Route 8 – Nowhere [Lobster Theremin]

Route 8 - Album Cover
Budapest-based producer Route 8’s long-awaited debut full release almost didn’t happen. The original album was lost when the producer—and the entire Lobster Theremin crew—had all their belongings stolen in Detroit, whilst on their first tour of the United States a few years ago.

Dismayed, but determined not to let an album concept so close to heart go to waste, Route 8 began re-piecing the record back together. “Rewind The Days Of Youth” (releasing on Lobster Theremin) is inspired by Szilveszter Horváth’s artist alias, which borrows its name from the highway in Hungary that the producer regularly cruises on to visit his grandmother.

The aesthetic is just that: music to cruise to. Taking the premise of a sonic journey, from the ambient launch of “Departure” to the down-tempo buoyance of “Arrival”, the entire record emanates “cruising down the highway” energy as we float between glitched-out IDM, bass-heavy minimal house rhythms, and emotionally-resonant synth work, which incites a real sense of nostalgia and images of a distant, deep orange sunset.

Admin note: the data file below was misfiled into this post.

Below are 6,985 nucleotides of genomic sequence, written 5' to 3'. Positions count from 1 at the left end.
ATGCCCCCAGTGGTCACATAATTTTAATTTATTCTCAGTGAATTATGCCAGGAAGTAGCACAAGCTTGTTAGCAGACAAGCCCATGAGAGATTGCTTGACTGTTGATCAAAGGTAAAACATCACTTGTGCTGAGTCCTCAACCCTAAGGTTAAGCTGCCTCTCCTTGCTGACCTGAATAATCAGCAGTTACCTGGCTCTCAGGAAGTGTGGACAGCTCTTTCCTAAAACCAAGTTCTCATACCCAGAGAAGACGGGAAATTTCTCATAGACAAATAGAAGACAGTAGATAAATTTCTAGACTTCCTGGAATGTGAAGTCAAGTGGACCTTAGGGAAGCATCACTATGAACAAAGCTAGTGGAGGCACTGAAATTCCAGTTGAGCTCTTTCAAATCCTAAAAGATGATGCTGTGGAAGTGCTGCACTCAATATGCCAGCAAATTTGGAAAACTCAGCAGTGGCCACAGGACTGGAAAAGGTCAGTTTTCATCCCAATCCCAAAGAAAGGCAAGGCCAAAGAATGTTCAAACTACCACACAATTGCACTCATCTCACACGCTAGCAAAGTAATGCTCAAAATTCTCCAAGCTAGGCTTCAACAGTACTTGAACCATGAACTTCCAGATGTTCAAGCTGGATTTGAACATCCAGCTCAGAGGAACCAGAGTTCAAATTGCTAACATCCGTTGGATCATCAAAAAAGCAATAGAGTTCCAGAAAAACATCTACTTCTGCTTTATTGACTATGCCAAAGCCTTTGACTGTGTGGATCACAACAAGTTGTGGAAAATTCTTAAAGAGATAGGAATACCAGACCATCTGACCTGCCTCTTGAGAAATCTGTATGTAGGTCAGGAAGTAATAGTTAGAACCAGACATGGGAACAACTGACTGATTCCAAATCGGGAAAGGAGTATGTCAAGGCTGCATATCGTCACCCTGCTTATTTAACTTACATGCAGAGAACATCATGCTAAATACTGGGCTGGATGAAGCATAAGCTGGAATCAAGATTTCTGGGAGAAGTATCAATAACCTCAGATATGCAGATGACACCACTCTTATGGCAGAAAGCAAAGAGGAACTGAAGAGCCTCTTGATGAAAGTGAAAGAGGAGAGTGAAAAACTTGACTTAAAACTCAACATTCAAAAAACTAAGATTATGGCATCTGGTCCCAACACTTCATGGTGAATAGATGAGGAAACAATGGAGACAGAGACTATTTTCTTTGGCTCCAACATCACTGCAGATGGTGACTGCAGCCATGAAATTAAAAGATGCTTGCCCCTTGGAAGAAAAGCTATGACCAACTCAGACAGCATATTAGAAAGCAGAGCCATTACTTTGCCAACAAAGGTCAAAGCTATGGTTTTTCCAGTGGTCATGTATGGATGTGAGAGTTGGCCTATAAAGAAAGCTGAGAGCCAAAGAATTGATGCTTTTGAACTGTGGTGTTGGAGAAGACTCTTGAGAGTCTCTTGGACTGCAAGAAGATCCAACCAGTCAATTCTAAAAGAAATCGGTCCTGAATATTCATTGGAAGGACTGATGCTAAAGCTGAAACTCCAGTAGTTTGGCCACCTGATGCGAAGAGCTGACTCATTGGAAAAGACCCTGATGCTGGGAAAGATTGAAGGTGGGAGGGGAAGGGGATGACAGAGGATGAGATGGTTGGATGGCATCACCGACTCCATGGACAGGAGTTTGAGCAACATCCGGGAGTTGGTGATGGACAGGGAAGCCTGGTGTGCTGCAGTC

The subtle grooves of the title track, “Bound Together” and “Nowhere” emulate a cloudless sunset, brimming with Larry Heard-esque basslines, acid-licked grooves, and dreamy, elegant synths dripping in vibrant colour.

The interlude marks the half-way point of the record. With it, a muscular drum workout, blending with otherworldly atmospherics, takes the album down a darker route as day turns to night. The meditative state evolves throughout “4th Journey”—a cut of dreamy, ageless IDM with odes to influences both past and present—while ‘Tomorrow Comes Today” introduces Australian vocalist Quals into the frame on what is arguably the album’s stand-out track; a memorable Erika De Casier-like groover. Available with digital purchase is “This Far,” a bonus track which samples Leslie Howard in the 1936 film, “The Petrified Forest.” “I suppose I was looking for something to believe in. Worth living for, worth dying for…and I’ve come this far on my journey,” says the pitched-down sample of Howard as an acid-tinged, club-ready daydream plays out. A fitting end to the trip.

text has been provided by the label.